Isn’t it ironic?
It struck me, as I’m sure it struck other health care professionals, how ironic it is that President Duterte declared 2020 to be the “Year of Filipino Health Workers” last week. The incidental release of the documentary film, “Aswang,” over the weekend seems to underline exactly why.
Heavy, difficult to watch, and as author Richard Bolisay notes in a CNN essay, “made with clear political intent,” the film takes us through the first two years of the Duterte administration’s war on drugs and extrajudicial killings, which continue to be hotly debated even now but which are a reality for mourning families and for communities left behind.
The filmmakers spend the most time in these communities. A mother holds photos of her slain son. A man chokes on his grief, saying that he’s pro-Duterte but that the murder of his innocent brother was “very wrong.”
A woman talks about her experience with the inhuman conditions of a room in the back of a precinct, the size of a walk in closet, filled with prisoners and filth, and being told that if she had money, she could get out of there. Others are told that if they can’t pay up, they would be killed by “tokhang.” “They beat us here,” says one more. “Sometimes they electrocuted me,” says a man whose eyes don’t quite meet the camera. A little boy in the streets, whose mother is in jail, calls the police “kalaban,” because he has grown up knowing that uniformed officers are not there to look after his welfare.
The film shows protests by a mourning and enraged public. “Our sons have been dead for a year,” a woman cries out, “and the men who killed them are removed from office, but not punished. Where is justice for the poor?” The link between the administration and the impunity of the killers is clear to mourners in the documentary: The viewer infers that the former enabled and continues to enable the latter, and that the latter is inextricably linked to the first push of the drug war, becoming its cause and its excuse.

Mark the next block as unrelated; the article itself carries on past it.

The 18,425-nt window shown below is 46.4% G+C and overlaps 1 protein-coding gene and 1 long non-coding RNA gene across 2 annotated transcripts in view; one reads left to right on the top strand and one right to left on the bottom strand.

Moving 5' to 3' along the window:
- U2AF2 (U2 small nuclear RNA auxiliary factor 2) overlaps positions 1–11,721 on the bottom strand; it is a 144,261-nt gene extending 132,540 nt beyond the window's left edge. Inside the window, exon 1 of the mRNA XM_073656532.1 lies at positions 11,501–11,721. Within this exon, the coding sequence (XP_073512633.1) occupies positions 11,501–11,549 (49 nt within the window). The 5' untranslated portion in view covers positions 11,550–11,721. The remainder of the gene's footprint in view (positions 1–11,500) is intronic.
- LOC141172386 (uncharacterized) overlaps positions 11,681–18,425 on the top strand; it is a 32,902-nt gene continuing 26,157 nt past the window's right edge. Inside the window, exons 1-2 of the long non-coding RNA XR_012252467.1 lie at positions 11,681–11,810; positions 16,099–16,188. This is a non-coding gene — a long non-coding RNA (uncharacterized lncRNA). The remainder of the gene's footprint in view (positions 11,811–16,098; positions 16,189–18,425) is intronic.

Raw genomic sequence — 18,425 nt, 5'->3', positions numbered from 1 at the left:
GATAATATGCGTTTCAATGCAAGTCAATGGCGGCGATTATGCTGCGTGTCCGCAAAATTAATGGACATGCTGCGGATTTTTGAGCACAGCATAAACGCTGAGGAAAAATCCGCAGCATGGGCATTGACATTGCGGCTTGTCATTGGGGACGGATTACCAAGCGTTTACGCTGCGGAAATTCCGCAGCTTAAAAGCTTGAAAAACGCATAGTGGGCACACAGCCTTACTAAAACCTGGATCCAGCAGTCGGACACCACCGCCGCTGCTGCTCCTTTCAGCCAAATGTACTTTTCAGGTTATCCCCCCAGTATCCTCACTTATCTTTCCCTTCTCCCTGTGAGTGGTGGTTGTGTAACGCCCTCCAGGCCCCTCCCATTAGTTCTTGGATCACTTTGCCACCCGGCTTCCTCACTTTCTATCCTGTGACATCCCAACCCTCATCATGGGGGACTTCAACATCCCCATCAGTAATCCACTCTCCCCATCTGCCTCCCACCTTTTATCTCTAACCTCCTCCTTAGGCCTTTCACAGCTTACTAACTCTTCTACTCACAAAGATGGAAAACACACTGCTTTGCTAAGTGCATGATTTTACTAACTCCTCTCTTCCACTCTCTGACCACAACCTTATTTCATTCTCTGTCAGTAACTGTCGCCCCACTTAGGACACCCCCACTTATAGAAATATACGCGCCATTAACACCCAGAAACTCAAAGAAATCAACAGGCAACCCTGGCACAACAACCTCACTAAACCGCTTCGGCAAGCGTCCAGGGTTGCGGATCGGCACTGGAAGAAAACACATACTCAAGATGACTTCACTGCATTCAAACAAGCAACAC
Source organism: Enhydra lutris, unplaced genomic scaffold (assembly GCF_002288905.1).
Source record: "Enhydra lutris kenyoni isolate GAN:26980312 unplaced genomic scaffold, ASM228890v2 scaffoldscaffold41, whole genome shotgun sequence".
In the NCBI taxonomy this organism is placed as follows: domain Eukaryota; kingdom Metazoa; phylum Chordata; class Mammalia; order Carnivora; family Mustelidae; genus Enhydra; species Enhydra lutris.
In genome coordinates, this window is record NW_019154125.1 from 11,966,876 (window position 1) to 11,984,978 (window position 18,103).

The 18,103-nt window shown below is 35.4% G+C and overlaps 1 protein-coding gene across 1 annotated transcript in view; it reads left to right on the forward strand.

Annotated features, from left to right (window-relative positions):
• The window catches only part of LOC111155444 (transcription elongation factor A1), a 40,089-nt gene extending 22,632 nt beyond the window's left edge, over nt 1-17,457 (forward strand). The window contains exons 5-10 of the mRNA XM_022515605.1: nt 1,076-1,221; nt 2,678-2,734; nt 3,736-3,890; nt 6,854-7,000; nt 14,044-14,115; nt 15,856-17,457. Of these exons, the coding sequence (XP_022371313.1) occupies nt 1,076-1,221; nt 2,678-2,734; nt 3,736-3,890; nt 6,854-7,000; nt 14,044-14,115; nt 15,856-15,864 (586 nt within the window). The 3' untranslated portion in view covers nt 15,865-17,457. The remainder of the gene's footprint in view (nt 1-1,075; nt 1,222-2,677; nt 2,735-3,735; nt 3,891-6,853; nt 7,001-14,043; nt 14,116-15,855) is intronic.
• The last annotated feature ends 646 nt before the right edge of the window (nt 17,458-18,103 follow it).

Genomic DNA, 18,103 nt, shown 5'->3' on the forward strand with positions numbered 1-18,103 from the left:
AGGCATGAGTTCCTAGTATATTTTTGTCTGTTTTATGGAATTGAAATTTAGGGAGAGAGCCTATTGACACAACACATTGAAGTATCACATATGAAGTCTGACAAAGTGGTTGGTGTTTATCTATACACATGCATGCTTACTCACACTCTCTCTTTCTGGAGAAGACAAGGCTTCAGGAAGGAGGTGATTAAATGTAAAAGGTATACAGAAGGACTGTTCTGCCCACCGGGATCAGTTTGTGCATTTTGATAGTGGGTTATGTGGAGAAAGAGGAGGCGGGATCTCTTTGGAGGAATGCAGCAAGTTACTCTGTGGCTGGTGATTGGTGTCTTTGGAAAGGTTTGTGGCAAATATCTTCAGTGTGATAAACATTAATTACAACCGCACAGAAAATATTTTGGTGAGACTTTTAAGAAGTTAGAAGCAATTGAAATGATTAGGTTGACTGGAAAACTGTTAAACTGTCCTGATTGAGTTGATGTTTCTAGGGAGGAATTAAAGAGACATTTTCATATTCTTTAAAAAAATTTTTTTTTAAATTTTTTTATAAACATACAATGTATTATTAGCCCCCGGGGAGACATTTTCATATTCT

Without being trite, the film uses the concept of the aswang, who preys in darkness and kills in the night, to frame these events: How, at the prospect of so many deaths, people transition from shock and anger to despair, and how the narrative eventually transforms to one of caution and fear. A strand of police tape is shown flapping in the wind: “Police line — do not cross,” it says, and hardly anyone dares.
This administration probably doesn’t appreciate the irony: that health care workers, pandemic or no pandemic, soldier on to save lives, provide comfort, and improve quality of life, while killers, both uniformed and not uniformed, are allowed to run rampant. We can save thousands of lives in our hospitals and clinics, but what of lives lost to the whimsies of these executioners? Community doctors struggle to vaccinate, diagnose, and treat children in the community, only for the children to be struck parentless by senseless crime. An entire emergency room can drain its resources in trying to save one precious life, but one poor life is just one life among many, easily snuffed, for these faceless killers. “I never even pinched or slapped my son,” one mother says on camera about her murdered child, “and then one day this happens to him.” The novel coronavirus is a real and present enemy, but before it came and long after it’s gone, we did and will continue to feel the effects of impunity and terror.
This declaration of the Year of Filipino Health Workers is yet one more performance, sidestepping—along with the clear disregard for human rights — real issues of poor resource management, ignored calls for mass testing and better compensation for health workers in private and public sectors. Until we come to a point where human rights and due process, rather than being objects of disdain, are actually valued, the mission and purpose of health workers — a respect for human life and human rights — continue to be invalidated, and what the presidential proclamation calls “acts of heroism” and “selfless compassion” by our health workers are rendered moot.
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